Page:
Helpguide.org describes burnout as “a state of emotional, physical, and mental exhaustion caused by excessive and prolonged stress. It occurs when one feels overwhelmed, emotionally drained, and unable to meet constant demands.” That definition coined what I was feeling, but now I am on the road to burnout recovery, and it feels good. I have been running on fumes for the longest while. In previous posts, I alluded to my burnout struggles, and even though I recognized what was happening to me, I was slow to act on it. My recent three-week trip to Guyana has been the reset my mental and physical were craving.
Burnout Affected My Ability To Work
The burnout I was feeling affected my ability to think. I could not blog for almost a month, and I wanted to, but the words were mushed. I felt disconnected, and I feared that my feelings would transfer to the audience if I published any work. As a result, I stopped posting. But a break from blogging, too, was necessary. It was better to take time out, reset and return than stay and produce sloppy work.
My Children Were Suffering From Burnout
The interesting thing to note about burnout is that your children feel it too. The monotony of online school had started getting to them again. They are at their wit’s end with it, and it is such a battle to get them to sit and endure for a few hours. In Guyana, I gave them an extra week off from school. Whatever work they missed, they could catch up on. In fact, this is my new attitude where this online school and pandemic situations are concerned. I was so worried about them falling behind that I transferred that to them, and they reacted negatively.
They enjoyed two carefree weeks of not worrying about what assignments and assembly they were missing. It was a pleasure to see them enjoying the sights and sounds surrounding them. There was no time for television; that was my favourite part of the trip. They recognized that life existed outside of technology; there was always something to do outside. That reminded me of my childhood, and I am so happy they got a glimpse into that.
So now we are back home in Canada, rejuvenated and ready to go. The simple tasks that were herculean when I was enduring burnout are now getting done with no trouble. Here are 5 reasons time off was great for my mental health.
1. Time Off Offers A Reset – CTRL + ALT + DELETE
We all know when our computers are sluggish, they may have been running for a couple of days without being reset. Once you restart that computer, it starts working well again. That was my feeling when I was on vacation. So, if you are suffering from burnout and want to recover, you need to reset. Once you do, you will have a new boost of energy and mental clarity.
You do not need to leave the country; you just need to leave your house, really. Get out and get some fresh air, do something different.
2. Time Off Boosts Your Overall Mood and Behaviour
I was agitated all the time. I could not help the children with their homework because I could not sit and focus that long. I was in a constant head fog; it was the worst feeling. I have returned from my vacation, and the head fog is gone, and I can assist the children with their homework. I am no longer crabby and snapping at every little thing.
3. Time Off Reduces Stress and Anxiety
My most significant source of stress was the monotony of online school. A combination of that and just being confined to the home and doing the same monotonous tasks. It was eating me from the inside out. Time off fixed that. The stress knot forming in my neck is gone, and my heart palpitations are fewer. A change in environment and removal from my source of stress assisted me with that. Every day we did something different. The kids got to try new food and learn more about our culture. We tell them things all the time, but there is nothing quite like experiencing it.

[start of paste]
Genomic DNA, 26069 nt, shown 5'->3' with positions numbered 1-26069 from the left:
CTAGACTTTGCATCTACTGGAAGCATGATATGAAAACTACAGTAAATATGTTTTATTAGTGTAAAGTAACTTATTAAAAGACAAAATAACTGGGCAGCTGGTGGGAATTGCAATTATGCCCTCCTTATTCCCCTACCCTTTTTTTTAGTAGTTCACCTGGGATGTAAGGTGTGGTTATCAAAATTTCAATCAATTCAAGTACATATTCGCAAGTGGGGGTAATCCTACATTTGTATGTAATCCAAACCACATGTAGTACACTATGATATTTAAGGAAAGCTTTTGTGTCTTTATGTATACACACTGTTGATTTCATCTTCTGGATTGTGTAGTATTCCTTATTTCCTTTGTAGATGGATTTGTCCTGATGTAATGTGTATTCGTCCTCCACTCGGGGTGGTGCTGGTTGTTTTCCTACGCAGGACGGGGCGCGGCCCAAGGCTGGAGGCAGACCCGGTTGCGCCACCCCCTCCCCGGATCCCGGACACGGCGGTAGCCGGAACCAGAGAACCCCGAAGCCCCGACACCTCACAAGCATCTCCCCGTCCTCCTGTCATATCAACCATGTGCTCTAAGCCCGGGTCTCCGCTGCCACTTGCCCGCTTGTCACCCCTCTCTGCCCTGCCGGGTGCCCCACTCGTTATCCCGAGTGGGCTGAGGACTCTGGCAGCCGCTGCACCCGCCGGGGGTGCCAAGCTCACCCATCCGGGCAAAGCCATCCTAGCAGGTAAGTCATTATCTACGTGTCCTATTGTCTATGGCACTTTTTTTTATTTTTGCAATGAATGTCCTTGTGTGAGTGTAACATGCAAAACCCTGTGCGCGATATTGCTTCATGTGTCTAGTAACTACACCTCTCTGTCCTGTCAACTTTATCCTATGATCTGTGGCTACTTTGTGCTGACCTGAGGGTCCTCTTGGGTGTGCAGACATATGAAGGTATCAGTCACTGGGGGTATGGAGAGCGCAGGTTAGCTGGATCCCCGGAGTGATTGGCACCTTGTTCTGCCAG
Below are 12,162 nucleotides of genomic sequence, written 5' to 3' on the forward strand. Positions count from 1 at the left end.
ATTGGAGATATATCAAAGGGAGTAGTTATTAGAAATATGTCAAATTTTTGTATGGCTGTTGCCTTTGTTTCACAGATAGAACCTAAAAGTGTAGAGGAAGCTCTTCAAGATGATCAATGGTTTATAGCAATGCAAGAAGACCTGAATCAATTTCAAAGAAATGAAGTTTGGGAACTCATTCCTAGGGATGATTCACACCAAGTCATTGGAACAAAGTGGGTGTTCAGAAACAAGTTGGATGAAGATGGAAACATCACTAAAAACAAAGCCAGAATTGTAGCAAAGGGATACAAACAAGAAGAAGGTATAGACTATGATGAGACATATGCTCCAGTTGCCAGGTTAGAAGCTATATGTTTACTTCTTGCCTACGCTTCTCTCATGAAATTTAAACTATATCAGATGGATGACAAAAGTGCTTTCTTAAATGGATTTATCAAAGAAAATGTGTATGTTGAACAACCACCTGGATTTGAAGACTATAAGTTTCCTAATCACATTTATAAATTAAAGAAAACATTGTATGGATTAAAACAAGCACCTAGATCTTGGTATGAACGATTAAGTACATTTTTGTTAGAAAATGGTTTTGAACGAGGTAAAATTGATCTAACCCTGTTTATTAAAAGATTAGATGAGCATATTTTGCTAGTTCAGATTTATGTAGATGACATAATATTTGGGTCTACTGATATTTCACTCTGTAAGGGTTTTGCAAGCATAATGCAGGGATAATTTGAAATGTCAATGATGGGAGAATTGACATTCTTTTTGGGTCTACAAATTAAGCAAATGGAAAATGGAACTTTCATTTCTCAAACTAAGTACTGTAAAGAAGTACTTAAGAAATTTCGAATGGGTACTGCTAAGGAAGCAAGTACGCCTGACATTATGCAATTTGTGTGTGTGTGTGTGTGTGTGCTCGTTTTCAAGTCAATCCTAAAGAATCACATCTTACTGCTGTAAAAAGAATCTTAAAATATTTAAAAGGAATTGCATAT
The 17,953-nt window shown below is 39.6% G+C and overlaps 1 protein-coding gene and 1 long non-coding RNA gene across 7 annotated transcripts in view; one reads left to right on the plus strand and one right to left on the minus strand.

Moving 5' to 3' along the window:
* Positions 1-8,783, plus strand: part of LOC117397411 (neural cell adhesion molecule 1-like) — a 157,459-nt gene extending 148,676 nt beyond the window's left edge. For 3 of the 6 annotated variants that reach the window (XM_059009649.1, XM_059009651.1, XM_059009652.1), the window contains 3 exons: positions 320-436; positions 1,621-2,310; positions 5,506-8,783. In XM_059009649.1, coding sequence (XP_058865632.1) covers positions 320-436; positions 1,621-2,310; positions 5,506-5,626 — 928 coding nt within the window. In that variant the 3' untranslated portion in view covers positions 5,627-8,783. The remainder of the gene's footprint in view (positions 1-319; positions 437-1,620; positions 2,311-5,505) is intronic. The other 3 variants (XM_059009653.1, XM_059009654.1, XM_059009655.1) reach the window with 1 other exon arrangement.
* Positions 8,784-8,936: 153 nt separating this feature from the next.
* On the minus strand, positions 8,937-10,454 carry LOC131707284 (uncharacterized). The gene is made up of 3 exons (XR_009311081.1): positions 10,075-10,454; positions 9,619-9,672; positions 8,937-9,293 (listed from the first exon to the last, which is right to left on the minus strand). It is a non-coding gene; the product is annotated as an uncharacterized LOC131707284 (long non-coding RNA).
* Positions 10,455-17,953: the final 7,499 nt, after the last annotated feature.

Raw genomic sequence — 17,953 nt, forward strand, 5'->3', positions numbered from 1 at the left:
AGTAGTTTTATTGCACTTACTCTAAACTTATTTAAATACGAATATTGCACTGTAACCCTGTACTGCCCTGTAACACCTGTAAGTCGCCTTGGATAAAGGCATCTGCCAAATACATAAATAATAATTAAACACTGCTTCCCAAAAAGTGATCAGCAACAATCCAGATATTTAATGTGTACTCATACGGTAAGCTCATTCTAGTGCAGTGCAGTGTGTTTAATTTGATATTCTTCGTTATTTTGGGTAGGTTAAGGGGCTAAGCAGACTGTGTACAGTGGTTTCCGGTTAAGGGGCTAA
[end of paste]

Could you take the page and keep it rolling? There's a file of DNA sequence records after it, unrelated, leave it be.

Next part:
4. Time Off Allows Downtime With Your Family
As much as my mental health improved after our vacation, it did the same for the entire family. We got an opportunity to spend time with our nuclear and extended family. It was a pleasure to see the children interact with their grandparents, aunts, uncles, and cousins. There was a noticeable change in their mood and behaviour as well. As a result, they were better students when they returned to the classroom.
5. Time Off Refills Your Empty Cup
I am sure you have heard the saying about not being able to pour from an empty cup. Let’s think about it for a minute. You have an empty cup, and you are trying to pour liquid from it. You cannot because there is nothing in it. Now, imagine being at the end of your rope with nothing to give and still expected to provide so much; you would be giving just air, absolutely nothing. Time away replenished my supply.
We had a little party on the night of our departure; so much love surrounded us. The vibration was different. I was fighting with my tears all day. I managed to keep myself intact, but I sobbed when our ride to the airport came, and my 10-year-old broke down. He was so sad to leave his grandparents and cousins behind. Their impact on the children during those three weeks will be etched in their memories forever. On our way home, Anayah, my eldest daughter, told me the trip home was worth every bug bite. Those bug bites were many and vicious, which speaks volumes about this experience.
If you are a parent suffering from the pandemic stress or any other stress, take a weekend off and go somewhere. It doesn’t have to be on an airplane; it could be a long drive in the country or a mini getaway. Do something to change the scenery, recharge, or reset so you can be whole and function in a manner that would benefit you and your loved ones. There should be no more pouring from cups that have exhausted their supply.